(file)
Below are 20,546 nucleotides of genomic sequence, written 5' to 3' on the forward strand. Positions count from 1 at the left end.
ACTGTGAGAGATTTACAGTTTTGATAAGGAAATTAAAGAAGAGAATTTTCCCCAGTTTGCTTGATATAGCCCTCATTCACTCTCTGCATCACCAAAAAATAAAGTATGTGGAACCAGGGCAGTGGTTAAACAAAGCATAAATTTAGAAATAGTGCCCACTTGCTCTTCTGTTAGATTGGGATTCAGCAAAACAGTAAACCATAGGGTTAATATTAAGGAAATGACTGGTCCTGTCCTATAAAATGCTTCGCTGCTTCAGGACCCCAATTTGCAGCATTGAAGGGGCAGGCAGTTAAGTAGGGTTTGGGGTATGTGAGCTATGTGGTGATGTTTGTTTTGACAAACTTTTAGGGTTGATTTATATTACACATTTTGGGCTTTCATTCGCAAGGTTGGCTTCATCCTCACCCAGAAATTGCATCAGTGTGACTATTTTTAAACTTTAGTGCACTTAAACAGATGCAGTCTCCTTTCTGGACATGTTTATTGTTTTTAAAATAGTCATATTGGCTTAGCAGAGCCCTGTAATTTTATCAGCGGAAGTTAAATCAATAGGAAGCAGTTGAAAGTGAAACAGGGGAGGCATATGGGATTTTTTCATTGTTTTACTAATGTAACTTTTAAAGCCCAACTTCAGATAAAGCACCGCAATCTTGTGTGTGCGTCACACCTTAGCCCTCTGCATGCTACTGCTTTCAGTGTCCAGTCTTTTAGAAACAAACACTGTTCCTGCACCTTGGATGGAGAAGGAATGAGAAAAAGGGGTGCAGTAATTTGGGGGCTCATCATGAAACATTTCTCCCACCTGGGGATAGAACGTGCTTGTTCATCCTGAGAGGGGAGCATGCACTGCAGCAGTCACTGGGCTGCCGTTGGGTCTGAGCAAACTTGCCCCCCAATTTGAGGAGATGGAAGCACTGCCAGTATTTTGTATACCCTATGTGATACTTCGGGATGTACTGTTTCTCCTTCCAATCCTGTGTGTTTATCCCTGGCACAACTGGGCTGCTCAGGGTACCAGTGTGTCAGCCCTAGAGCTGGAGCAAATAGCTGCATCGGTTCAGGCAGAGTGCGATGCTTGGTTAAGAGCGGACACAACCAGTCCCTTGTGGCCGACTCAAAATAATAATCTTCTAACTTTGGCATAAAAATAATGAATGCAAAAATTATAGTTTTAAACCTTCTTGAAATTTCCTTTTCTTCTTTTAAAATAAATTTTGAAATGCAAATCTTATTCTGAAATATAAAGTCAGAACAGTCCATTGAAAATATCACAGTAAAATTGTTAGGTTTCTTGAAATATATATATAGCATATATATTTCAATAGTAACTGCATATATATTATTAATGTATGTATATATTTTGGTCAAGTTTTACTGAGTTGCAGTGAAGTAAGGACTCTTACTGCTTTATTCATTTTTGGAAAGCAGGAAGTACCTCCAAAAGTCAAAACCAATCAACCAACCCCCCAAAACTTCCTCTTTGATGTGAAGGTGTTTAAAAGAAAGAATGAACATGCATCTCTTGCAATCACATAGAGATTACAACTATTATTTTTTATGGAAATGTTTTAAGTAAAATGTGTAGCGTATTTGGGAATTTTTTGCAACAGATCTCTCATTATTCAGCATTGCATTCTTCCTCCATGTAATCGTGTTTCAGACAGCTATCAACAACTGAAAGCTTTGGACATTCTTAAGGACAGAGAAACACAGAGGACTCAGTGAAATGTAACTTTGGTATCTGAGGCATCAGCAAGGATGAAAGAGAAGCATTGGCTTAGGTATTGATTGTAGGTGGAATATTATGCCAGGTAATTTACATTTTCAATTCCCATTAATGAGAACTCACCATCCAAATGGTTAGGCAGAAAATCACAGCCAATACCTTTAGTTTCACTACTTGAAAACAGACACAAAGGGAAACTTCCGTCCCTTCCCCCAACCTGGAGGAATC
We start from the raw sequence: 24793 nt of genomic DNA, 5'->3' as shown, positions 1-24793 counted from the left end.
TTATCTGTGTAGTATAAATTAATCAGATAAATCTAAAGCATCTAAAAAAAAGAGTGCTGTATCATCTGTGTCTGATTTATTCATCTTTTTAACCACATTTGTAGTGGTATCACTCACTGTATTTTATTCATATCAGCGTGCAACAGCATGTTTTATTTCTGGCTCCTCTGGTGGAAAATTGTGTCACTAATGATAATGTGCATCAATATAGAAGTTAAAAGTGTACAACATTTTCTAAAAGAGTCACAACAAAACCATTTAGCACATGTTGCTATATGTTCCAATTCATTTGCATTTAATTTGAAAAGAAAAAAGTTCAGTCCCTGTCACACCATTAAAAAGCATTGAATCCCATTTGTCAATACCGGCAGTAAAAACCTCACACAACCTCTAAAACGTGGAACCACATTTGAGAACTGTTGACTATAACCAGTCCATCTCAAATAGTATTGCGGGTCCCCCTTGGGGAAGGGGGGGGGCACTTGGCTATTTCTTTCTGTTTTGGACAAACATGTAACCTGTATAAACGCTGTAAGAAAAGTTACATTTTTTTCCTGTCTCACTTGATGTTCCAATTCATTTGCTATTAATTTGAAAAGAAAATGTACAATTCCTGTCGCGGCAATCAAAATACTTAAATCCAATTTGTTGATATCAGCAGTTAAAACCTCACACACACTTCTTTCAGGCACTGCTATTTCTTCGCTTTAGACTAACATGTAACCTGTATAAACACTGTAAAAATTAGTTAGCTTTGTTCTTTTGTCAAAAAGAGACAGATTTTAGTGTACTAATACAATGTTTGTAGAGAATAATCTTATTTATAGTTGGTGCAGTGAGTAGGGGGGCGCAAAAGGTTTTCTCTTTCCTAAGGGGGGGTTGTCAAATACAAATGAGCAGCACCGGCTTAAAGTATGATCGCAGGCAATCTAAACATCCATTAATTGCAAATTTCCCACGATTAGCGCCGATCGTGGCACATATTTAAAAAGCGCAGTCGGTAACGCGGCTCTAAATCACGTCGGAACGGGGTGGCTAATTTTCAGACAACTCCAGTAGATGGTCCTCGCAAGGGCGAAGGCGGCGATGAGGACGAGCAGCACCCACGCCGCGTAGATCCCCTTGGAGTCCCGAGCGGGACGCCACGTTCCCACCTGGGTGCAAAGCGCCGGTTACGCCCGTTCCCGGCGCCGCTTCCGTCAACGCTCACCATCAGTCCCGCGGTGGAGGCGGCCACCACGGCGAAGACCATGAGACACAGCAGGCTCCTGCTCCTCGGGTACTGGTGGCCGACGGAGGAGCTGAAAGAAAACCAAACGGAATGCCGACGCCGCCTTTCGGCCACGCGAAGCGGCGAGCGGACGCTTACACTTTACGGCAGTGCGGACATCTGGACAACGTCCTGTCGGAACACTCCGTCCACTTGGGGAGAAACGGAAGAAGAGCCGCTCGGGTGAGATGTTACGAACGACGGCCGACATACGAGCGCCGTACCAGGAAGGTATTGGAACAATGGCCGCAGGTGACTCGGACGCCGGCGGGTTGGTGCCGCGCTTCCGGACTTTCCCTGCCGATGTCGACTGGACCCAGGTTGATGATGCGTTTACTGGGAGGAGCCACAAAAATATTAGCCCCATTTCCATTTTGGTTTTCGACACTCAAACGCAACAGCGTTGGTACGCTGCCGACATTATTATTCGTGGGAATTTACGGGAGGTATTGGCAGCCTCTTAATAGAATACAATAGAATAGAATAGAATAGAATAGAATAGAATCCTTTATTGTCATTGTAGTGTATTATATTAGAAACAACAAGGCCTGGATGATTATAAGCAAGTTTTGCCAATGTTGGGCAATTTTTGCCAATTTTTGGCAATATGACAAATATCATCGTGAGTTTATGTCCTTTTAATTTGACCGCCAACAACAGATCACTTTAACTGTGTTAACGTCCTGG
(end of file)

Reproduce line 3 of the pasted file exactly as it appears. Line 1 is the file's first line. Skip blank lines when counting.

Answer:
We start from the raw sequence: 24793 nt of genomic DNA, 5'->3' as shown, positions 1-24793 counted from the left end.